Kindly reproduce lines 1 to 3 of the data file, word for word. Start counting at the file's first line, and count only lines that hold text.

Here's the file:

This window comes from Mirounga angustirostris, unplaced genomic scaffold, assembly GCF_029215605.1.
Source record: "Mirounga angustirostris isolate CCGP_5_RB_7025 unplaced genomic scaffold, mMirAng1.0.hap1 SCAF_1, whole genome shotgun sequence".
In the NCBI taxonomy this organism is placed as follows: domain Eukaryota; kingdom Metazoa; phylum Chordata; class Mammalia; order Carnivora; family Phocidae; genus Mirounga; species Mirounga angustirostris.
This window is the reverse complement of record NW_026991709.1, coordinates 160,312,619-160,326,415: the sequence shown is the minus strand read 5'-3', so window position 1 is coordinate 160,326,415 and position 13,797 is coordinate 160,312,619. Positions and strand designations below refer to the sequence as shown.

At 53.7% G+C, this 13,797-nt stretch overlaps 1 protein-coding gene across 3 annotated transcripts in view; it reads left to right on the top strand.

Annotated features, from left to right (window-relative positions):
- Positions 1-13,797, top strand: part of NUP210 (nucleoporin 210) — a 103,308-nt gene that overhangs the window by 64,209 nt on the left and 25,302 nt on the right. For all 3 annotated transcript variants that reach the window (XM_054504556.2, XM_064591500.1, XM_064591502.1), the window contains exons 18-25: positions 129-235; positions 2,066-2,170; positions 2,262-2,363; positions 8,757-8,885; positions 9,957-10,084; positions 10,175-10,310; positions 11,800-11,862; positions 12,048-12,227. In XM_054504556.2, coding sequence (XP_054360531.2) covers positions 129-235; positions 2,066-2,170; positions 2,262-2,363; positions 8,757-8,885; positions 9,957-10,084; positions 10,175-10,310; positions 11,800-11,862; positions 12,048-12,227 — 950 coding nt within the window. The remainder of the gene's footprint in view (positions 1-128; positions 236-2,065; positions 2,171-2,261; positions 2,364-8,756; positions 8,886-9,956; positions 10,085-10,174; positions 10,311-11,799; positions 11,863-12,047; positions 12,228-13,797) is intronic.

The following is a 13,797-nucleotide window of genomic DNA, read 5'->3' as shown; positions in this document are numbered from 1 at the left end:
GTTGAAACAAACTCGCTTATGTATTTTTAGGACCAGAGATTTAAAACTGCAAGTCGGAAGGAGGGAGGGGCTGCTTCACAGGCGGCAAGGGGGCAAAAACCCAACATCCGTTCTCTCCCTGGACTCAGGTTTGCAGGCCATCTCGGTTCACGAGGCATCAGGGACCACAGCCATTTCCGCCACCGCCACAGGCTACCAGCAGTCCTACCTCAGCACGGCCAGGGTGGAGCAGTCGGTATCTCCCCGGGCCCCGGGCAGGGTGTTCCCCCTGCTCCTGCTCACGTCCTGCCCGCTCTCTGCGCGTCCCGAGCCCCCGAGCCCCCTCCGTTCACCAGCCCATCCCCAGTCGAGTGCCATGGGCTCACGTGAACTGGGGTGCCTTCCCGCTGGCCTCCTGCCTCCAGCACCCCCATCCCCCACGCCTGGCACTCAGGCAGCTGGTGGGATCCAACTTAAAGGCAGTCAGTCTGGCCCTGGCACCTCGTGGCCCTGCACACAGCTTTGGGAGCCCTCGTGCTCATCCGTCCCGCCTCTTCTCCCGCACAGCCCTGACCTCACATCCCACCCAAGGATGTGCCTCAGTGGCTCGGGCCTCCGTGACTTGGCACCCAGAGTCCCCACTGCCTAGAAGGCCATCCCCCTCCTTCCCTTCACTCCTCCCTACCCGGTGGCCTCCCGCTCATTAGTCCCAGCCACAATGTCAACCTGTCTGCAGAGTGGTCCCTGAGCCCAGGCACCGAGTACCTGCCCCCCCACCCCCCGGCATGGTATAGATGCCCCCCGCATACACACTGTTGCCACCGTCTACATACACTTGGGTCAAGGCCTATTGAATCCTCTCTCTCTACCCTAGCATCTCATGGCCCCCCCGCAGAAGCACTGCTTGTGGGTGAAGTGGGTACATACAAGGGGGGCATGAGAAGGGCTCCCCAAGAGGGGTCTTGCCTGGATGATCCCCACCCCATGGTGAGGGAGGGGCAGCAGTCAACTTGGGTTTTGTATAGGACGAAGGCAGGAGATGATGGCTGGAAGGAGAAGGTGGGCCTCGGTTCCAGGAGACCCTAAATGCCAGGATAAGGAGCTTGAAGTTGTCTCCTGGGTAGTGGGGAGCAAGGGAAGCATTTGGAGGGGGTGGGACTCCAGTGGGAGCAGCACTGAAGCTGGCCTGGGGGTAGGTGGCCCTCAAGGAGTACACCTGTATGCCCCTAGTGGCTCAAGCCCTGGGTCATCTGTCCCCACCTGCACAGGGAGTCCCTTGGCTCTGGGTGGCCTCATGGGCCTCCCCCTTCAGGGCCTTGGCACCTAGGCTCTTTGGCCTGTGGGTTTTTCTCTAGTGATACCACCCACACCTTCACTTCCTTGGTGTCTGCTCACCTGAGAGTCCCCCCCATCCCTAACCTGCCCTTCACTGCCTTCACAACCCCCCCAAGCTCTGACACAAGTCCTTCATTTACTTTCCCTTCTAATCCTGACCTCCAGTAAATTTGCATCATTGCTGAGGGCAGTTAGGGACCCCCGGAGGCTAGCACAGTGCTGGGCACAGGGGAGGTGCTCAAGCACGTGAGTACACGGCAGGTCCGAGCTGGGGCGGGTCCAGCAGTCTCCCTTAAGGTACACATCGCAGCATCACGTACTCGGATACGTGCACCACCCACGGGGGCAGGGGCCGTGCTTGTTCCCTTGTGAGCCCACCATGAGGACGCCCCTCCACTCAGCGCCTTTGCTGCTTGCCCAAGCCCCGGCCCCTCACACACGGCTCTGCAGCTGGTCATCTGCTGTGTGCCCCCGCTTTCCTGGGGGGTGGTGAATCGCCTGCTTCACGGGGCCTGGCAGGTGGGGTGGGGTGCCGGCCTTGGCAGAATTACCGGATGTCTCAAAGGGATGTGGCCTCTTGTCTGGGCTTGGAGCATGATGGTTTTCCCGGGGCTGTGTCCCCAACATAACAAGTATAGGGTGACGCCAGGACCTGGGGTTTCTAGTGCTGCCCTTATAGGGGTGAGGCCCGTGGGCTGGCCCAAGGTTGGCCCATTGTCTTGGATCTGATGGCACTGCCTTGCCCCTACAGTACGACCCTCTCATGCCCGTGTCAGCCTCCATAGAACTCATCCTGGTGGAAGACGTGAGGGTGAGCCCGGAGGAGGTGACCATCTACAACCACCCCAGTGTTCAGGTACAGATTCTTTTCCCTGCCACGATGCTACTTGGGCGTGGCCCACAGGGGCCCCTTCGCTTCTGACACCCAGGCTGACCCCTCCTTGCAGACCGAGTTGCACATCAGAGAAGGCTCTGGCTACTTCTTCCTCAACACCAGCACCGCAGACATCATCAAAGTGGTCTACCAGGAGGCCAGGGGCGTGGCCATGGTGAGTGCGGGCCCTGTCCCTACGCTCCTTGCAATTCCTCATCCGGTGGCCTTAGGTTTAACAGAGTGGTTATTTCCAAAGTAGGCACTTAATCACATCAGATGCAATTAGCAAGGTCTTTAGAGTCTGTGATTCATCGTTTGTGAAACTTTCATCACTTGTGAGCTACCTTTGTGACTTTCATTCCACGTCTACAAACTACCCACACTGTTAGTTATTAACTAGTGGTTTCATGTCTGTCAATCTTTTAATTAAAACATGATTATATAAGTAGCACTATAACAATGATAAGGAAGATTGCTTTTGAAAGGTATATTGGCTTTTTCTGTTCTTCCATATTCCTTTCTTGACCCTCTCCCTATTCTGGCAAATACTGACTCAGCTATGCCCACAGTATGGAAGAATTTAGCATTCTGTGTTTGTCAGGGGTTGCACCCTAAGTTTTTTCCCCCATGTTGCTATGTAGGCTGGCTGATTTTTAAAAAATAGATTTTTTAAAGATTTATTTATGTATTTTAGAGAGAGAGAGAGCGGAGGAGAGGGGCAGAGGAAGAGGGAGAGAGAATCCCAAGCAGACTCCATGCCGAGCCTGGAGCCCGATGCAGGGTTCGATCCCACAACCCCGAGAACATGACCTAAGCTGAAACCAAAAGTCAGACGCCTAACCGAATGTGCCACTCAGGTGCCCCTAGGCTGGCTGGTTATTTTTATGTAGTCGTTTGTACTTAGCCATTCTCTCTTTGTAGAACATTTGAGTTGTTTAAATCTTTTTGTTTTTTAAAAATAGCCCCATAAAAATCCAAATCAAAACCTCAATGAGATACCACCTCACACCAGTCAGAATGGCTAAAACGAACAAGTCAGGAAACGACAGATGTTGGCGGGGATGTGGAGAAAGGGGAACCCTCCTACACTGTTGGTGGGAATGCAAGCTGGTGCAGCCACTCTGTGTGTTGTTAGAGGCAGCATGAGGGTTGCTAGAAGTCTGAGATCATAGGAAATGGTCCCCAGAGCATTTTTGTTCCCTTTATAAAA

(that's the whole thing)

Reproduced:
This window comes from Mirounga angustirostris, unplaced genomic scaffold, assembly GCF_029215605.1.
Source record: "Mirounga angustirostris isolate CCGP_5_RB_7025 unplaced genomic scaffold, mMirAng1.0.hap1 SCAF_1, whole genome shotgun sequence".
In the NCBI taxonomy this organism is placed as follows: domain Eukaryota; kingdom Metazoa; phylum Chordata; class Mammalia; order Carnivora; family Phocidae; genus Mirounga; species Mirounga angustirostris.